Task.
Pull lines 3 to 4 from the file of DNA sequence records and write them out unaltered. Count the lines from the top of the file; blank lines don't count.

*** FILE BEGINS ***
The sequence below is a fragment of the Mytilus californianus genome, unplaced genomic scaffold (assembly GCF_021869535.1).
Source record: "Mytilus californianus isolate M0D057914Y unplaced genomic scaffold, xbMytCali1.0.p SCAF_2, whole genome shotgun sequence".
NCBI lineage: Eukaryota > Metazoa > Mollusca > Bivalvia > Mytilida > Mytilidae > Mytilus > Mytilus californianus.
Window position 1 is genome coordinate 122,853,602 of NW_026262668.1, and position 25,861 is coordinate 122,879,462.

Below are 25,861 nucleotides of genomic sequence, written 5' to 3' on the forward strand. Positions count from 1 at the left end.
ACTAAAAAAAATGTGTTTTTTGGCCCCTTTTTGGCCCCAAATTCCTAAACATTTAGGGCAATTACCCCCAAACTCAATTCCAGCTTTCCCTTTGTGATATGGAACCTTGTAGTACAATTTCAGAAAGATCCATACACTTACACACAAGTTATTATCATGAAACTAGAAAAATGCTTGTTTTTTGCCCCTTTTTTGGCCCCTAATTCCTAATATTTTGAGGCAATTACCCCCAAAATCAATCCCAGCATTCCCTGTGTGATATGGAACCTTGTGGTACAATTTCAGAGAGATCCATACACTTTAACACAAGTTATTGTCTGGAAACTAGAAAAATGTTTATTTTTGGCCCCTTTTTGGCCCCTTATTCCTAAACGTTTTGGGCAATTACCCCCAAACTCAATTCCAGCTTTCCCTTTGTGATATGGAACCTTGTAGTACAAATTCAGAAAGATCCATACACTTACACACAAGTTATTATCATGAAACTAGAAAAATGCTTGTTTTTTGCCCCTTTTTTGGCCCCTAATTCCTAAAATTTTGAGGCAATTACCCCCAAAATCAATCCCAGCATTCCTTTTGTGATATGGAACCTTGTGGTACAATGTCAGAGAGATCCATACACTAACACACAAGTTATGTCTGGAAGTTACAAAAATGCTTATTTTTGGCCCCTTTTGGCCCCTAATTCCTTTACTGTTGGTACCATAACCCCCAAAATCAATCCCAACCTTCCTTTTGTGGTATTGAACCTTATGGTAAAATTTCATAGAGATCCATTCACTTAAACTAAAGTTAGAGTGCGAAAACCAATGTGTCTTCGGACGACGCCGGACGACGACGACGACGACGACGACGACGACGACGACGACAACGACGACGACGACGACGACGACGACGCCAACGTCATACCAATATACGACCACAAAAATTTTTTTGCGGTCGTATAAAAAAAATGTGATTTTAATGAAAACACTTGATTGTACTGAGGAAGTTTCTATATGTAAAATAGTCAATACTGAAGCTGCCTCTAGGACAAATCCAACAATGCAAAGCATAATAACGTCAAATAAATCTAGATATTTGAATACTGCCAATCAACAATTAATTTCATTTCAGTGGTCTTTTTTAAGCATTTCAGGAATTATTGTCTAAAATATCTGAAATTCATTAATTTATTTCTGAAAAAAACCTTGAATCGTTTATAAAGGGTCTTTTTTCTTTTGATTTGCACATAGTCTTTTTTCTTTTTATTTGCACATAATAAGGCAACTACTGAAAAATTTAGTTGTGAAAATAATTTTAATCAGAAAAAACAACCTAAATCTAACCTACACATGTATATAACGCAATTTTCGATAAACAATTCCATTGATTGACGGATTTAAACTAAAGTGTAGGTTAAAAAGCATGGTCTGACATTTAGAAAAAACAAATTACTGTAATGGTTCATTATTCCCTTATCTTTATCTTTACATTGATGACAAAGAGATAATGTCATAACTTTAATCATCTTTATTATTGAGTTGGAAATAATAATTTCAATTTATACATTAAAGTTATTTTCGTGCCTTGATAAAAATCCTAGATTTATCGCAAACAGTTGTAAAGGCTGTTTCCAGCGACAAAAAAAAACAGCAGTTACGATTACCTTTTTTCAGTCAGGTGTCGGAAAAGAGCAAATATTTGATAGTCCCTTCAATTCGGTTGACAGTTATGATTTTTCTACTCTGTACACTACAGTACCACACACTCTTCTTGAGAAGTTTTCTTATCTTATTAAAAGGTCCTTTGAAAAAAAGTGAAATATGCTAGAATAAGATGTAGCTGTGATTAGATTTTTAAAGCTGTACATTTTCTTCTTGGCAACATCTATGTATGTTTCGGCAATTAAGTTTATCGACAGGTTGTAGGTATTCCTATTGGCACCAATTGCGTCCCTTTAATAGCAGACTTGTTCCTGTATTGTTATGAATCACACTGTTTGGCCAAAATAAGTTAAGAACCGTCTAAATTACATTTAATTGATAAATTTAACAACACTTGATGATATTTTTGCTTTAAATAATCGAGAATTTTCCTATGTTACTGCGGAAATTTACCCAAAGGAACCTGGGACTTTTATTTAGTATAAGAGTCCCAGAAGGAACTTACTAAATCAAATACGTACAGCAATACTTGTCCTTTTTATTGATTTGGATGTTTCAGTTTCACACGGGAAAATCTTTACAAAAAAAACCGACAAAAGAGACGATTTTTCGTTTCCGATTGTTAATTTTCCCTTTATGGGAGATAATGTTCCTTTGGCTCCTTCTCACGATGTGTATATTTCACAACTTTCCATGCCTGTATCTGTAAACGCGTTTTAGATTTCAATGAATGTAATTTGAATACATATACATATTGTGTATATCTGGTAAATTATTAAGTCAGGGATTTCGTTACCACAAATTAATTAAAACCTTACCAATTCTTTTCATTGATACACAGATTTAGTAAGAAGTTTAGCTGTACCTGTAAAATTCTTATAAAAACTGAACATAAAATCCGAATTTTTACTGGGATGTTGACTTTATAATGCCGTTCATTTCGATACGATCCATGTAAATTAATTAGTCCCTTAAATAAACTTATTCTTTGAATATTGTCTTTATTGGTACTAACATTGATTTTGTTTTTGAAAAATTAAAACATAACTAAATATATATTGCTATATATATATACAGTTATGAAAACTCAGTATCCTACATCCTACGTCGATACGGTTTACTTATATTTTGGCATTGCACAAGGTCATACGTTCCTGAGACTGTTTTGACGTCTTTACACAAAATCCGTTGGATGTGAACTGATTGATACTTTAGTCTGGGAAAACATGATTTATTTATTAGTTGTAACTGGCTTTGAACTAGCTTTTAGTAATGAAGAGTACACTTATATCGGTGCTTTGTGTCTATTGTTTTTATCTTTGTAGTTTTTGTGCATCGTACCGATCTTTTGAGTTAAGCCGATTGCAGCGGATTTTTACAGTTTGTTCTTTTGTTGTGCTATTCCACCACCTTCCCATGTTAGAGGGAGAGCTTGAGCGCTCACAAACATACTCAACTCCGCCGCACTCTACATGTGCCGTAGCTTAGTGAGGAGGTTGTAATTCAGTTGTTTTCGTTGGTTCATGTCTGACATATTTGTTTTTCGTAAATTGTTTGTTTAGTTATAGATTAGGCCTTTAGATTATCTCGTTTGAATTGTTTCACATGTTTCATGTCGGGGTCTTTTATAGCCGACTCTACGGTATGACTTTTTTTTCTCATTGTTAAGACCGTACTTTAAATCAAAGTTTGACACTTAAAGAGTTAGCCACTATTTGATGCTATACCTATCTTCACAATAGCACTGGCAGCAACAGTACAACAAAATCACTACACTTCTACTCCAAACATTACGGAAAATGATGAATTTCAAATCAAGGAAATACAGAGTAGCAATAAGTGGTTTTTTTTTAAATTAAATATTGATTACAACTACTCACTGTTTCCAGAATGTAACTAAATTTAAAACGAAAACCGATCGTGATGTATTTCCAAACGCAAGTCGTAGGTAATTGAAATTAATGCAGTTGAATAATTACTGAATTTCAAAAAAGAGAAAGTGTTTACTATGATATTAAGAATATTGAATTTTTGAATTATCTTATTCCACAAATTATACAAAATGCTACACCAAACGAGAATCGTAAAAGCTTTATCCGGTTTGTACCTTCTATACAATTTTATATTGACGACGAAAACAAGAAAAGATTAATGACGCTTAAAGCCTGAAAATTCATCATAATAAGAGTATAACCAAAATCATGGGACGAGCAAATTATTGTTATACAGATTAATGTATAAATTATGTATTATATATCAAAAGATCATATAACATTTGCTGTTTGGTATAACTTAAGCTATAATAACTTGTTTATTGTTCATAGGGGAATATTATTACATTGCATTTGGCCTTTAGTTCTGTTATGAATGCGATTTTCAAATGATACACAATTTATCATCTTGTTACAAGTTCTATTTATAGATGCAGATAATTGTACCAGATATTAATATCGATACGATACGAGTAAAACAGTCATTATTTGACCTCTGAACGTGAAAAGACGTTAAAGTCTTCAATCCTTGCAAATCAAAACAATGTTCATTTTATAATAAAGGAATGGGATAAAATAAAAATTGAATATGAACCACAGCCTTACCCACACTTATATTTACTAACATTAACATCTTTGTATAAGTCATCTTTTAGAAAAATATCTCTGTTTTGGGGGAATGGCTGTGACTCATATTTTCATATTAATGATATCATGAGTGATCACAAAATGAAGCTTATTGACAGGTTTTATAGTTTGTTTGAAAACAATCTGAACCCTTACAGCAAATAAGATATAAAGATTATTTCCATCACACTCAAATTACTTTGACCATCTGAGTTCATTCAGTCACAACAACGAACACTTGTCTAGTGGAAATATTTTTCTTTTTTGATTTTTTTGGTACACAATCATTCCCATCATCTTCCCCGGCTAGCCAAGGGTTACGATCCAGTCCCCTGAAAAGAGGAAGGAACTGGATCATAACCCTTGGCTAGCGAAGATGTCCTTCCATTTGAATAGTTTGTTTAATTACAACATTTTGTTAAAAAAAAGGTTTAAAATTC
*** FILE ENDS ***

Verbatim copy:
NCBI lineage: Eukaryota > Metazoa > Mollusca > Bivalvia > Mytilida > Mytilidae > Mytilus > Mytilus californianus.
Window position 1 is genome coordinate 122,853,602 of NW_026262668.1, and position 25,861 is coordinate 122,879,462.